Review the rebound as a crime written by a Diksha Sharma student at Government Law College in Mumbai
Satin Credit Care Network v Ashok Kumar
Satin Credit Care Network, a company active in the leasing and financing of vehicles and durable consumer goods and personal loans through an installment program, had granted a loan to Mr. Ashok Kumar of Rs. 24,480 / -. It was mutually agreed to meet a daily rate of Rs.68x 360 days. Upon careful examination, it was found that the outstanding amount was Rs. 55,790 / -. However, when the first installment was paid, the payee defaulted on later payments and a notice was issued against them to process the entire transaction. The payee took note of the notice and wrote a check in favor of the company, which was dishonored due to insufficient funds. The company sent a legal notice demanding repayment of the loan within 15 days. Failure to comply with the notice resulted in a case being brought against Mr. Ashok Kumar under the offense of the Negotiable Instruments Act of 1881.
Is the accused guilty of the offense punishable under the Negotiable Instruments Act of 1881?
• Section 20, Negotiable Instrument Act, 1881 – Inchoate Stamped Instruments
• Section 87, Negotiable Instruments Act, 1881 – The Effect of Material Changes
• Section 138, Negotiable Instruments Act, 1881 – Dishonesty of the Check
Allegation of the complainant:
The complainant alleged that, after repeated requests and notification, the accused had failed to make the payment within the deadline set. The check issued by the accused was dishonored due to insufficient balance. Therefore, he can be punished in violation of the Tradable Instruments Act of 1881.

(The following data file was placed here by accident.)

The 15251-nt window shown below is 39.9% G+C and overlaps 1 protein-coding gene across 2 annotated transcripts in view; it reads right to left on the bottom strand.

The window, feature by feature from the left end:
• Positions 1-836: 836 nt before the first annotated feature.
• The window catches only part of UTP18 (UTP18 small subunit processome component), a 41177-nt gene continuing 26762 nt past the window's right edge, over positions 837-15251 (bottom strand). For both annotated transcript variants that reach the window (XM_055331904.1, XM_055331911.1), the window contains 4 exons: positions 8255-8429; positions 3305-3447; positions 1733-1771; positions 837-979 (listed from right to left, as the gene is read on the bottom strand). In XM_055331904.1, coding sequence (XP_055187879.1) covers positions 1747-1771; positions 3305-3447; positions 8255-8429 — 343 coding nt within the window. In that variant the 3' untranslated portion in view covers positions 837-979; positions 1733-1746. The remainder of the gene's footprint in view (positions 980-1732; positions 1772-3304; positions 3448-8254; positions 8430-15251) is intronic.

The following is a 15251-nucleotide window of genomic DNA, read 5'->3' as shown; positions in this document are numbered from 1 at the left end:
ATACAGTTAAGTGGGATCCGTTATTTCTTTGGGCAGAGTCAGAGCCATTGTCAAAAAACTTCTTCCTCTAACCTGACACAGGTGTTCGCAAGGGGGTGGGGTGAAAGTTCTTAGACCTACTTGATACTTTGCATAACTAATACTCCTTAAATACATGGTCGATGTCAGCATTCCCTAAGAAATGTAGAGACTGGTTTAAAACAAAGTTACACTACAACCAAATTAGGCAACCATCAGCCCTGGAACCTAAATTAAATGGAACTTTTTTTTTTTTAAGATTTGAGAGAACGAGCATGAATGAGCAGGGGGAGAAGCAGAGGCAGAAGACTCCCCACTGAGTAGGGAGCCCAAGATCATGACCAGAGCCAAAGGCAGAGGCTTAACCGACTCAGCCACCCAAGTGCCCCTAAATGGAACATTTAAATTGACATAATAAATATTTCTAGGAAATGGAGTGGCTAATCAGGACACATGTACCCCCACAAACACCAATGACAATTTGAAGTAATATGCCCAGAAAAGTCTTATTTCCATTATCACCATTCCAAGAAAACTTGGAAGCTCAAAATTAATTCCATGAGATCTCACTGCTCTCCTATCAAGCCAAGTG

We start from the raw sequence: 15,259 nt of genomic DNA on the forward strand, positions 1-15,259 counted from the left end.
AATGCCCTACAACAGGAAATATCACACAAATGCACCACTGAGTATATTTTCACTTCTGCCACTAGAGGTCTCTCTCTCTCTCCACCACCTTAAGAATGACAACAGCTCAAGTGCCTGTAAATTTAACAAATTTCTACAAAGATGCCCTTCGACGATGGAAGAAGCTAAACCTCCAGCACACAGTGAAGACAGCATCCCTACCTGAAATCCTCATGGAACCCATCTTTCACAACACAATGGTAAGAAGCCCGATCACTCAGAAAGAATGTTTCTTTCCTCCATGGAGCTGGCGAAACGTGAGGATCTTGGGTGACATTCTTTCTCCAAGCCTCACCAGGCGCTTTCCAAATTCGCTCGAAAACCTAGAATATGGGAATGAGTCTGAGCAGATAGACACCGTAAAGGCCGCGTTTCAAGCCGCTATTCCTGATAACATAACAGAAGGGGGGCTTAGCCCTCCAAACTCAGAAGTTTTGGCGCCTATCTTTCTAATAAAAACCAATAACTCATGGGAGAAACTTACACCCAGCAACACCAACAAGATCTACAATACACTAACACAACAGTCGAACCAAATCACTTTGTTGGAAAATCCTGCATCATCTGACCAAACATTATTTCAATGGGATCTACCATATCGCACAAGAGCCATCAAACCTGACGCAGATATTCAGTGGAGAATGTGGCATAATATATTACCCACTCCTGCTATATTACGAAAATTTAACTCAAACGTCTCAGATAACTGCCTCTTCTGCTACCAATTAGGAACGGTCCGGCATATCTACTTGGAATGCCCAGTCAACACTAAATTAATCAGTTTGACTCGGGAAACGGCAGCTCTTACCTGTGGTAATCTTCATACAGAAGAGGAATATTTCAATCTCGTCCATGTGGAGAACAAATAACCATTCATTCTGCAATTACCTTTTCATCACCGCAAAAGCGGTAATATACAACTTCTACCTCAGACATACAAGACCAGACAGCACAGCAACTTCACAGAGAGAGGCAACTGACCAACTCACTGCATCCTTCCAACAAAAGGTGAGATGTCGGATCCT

Statement of the respondent:
The defendant in his defense alleged that at the time of the disbursement of the misused loan by the bank, he submitted 2-3 checks as security. He had given this check as collateral at the time of execution of various loan documents and owed no debt / liability to the company. He assured that he had paid the entire loan under the terms of the agreement. The company representative collected the installments and his signature, for which he asked for his signed blank checks as security, but received neither the receipt nor his checks. He further alleged that he had not received any legal advice from the complainant.
Comments from the court:
The court found that the defendant contradicted both in chiefs and cross-examination. In light of the defendant’s second defense, it is impossible to believe that a person involved in commercial activities did not consider it necessary to receive a bulk receipt in exchange for their payment. The court had come across several cases where the accused had refused to receive the legal notice and to deal with it, legislation was enacted under Section 27 of the General Clauses Act. In this case, the defendant could not rebut the presumption that he neither lives nor works at the same address given in the notice. In light of the provisions of the NI Act, it does not define any difference in handwriting to represent a material change. On the other hand, it is important that the check bears the signature of the drawer, although other details are filled in by the person.
The defendant could not prove it beyond doubt. As a result, an order was made to make the outstanding payment to the company within 15 days and the defendant would be punished in violation of the Negotiable Instruments Act of 1881.